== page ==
I spent about a good year making my first iOS game along with my brother beginning in 2011 during the app 'gold rush'. It was an enormous effort for such a small game. At the time I wasn't satisfied even after launch but looking back and opening the game now and then I'm proud of what we made - sQuiz Reel Trivia.
There were other trivia games on the store but we decided to make a trivia game that tried to capture the casual movie goers to movie buffs. Though we only accomplished making the game impossible, which I like to think now could have a cult following if we had kept it up.
Despite going against the MVC paradigm I'd learnt in university and making it as easy for myself as possible, the learning curve for Objective-C was steep. I had literally had no modular code, array indexes were leaving their bounds, memory was leaking, my laptop was boiling my lap loading the simulator. I had NSLog's littered throughout my code, with warnings upon warnings about memory and deprecated functions. I think the worst part from memory was connecting all the views together. Shoutout to Cocos2d for making everything a lot easier and to Ray Wenderlich's iOS tutorials. I'm pretty sure Cocos2D are still around today but Apple did make their own SpriteKit a few years after 2011. It was a learning experience like no other. Making something from scratch rather than following some lab sheets telling what you to do is milestones away from each other. What I failed to realise was not only did I have to design the game, graphics and the rules, the code encapsulating the classes and data had to be designed as well and I can say in the end it wasn't world class code, though it was organised by view, I'd give it that much but I believe the MVC pattern would have suited it much better for future iterations.
It also never stood a chance against what other apps had released at the time, with their fancy 3D or smooth 2D colourful graphics, high quality orchestrated music, branding, advertising. Back when the app store was organised in a different fashion, there existed a section just for trivia apps (just checked on iOS 11 and it's back!) we'd reached the top 3 in the Trivia section for Australia. Which was amazing except for the fact that Australia was a small market ha-ha. The app survived via word of mouth, and through gaming forums (Neogaf). There was overall good reception but the game was much harder than we anticipated. When we first began to write trivia questions, we'd watch each movie so that things were still fresh in our mind. But if you hadn't seen the movie before or hadn't watched it in a long while, the question was literally impossible. Scores were very low all round and despite being a movie buff myself, I'd fail numerous questions too. Admittedly I never finished the game, there were over 1500 questions and each new game tried to bring in fresh questions to add replayability and a never-ending feel.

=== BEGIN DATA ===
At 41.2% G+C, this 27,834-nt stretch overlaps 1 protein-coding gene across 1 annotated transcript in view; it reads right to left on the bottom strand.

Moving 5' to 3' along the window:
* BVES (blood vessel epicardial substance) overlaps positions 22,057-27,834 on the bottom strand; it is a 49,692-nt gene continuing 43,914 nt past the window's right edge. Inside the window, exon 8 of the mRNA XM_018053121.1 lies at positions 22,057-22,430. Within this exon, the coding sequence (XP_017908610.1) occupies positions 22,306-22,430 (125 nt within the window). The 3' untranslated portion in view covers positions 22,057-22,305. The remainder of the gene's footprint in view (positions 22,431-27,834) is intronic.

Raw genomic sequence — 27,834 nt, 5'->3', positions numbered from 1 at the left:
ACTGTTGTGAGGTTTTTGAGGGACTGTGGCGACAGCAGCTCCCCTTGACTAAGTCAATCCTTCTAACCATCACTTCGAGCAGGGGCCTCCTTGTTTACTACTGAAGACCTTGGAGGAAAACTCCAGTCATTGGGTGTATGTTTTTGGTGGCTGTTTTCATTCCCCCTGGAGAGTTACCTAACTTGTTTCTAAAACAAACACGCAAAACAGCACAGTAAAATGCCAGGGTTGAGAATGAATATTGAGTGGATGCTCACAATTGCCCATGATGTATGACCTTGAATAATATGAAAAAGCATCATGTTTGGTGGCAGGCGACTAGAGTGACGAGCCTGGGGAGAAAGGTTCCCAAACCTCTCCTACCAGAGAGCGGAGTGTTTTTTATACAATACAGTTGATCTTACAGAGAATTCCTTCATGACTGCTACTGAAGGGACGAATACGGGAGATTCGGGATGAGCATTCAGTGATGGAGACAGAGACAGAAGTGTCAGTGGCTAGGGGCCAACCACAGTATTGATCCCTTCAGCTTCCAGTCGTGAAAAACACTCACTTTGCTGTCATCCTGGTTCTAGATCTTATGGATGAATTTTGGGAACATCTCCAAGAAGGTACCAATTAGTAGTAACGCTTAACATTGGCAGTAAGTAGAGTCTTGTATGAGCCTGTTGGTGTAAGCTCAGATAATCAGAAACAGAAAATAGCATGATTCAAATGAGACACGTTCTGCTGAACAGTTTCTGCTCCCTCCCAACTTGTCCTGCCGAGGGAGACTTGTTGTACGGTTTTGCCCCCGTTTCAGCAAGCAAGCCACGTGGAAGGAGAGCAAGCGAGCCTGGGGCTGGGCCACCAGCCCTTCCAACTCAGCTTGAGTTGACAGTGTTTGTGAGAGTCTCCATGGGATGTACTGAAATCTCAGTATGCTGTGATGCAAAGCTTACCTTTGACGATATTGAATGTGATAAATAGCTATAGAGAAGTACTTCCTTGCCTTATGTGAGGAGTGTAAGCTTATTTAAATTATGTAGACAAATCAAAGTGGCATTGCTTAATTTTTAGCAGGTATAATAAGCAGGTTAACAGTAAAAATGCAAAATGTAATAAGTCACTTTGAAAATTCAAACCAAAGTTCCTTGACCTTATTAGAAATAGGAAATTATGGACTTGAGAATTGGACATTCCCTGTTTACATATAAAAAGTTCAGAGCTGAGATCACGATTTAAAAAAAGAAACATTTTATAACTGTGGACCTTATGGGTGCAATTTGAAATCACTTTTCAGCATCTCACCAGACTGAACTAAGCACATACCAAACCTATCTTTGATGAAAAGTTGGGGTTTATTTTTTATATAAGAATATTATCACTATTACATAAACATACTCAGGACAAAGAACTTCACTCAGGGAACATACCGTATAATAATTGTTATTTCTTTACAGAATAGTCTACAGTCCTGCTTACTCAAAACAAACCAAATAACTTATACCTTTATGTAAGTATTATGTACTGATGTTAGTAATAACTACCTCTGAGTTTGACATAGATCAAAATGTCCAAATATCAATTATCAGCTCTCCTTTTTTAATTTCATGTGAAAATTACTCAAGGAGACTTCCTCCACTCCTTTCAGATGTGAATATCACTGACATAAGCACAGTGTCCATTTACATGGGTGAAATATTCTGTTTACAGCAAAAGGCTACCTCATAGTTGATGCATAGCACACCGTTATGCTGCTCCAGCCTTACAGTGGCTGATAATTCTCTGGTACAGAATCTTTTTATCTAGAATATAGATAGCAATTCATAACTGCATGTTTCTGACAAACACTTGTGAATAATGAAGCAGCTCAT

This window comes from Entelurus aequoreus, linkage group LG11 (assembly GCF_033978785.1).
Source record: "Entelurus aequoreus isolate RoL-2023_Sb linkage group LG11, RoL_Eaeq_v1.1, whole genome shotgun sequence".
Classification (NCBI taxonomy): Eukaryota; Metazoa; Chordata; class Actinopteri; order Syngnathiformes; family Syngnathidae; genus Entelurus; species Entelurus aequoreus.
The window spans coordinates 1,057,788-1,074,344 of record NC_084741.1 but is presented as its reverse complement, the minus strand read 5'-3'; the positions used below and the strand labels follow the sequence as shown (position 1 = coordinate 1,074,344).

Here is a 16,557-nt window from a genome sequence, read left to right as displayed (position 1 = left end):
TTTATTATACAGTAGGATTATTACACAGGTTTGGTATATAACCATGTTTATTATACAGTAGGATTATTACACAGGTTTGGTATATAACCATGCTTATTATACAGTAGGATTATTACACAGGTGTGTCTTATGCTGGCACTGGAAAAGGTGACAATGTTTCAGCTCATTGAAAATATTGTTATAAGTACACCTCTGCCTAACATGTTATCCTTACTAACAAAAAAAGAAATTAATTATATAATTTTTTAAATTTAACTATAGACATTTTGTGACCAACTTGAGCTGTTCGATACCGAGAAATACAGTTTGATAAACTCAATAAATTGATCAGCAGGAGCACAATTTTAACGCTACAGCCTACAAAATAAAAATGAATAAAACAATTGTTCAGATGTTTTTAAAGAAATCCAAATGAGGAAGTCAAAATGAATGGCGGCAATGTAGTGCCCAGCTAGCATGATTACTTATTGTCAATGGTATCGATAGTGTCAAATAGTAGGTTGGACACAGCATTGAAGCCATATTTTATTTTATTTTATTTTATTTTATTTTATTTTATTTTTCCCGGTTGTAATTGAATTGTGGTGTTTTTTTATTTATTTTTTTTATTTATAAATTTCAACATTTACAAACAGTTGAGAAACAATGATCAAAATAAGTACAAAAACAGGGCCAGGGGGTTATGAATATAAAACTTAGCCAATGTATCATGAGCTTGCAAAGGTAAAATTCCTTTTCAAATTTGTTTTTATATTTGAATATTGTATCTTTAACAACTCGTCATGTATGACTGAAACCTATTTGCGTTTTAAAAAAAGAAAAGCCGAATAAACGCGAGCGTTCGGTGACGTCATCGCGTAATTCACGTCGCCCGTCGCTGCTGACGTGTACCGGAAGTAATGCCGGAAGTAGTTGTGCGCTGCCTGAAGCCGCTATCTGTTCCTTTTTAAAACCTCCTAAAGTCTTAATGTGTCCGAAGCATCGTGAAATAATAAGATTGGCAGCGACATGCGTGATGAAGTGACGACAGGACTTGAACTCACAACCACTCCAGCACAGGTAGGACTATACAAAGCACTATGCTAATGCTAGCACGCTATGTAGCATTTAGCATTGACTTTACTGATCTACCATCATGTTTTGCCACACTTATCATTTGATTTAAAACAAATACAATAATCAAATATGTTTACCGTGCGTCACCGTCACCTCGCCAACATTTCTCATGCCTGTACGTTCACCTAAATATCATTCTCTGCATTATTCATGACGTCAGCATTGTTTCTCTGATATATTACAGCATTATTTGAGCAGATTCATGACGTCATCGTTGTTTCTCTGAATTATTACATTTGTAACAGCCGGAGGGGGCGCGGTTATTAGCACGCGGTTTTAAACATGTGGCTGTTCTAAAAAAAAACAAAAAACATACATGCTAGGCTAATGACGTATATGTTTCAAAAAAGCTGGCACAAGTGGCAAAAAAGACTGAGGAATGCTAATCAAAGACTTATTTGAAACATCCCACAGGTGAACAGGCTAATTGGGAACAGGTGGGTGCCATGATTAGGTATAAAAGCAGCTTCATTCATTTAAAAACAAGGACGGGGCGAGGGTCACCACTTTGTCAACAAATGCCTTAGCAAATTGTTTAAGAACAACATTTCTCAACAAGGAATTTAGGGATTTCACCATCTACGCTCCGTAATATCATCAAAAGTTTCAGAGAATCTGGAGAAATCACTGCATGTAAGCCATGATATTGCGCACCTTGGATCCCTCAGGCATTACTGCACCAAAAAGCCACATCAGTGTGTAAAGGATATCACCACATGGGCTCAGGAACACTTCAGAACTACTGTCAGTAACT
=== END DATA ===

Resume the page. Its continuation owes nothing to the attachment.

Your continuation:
Why am I proud of such a simple quiz game? sQuiz had very little engagement during gameplay, it may have sparked some nostalgia with certain movies and brought to light some events in movies that people didn't notice before but I spent a lot of time on the opening screen. This is one of the main reasons why I was proud of the game. Each time I'd open the app on occasion, it never felt old, each time Apple released a new version of their mobile operating system, it would also still work (I guess the code wasn't as bad as it was!). The menu, the music, the graphics really put me in my place that I was about to enter something great. And to top it all off, I had placed a new fact about a movie on the front to add a little spark. I think I'd really captured what I had intended from the beginning.
The app totalled about ~4000-5000 downloads. I had plans to release sQuiz 2.0 but they never came to fruition, as bigger companies like IMDB had released their own powerhouse trivia app and I even thought of using their API but I didn't believe it was worth the time. I went on to make Mach X which was my sci-fi inspiration of Jetpack Joyride, and I do feel the same appreciation for making it and opening the app. The atmosphere in the main menu is awesome.
Both sQuiz Reel Trivia and Mach X are no longer on the app store unfortunately but if you do a quick google search for the games you can find screenshots and comments about what people thought about the game. I currently do not have any plans to come back to them but who knows I do need ideas for Augmented Reality. Maybe an AR trivia game?
You can find the sQuiz code here: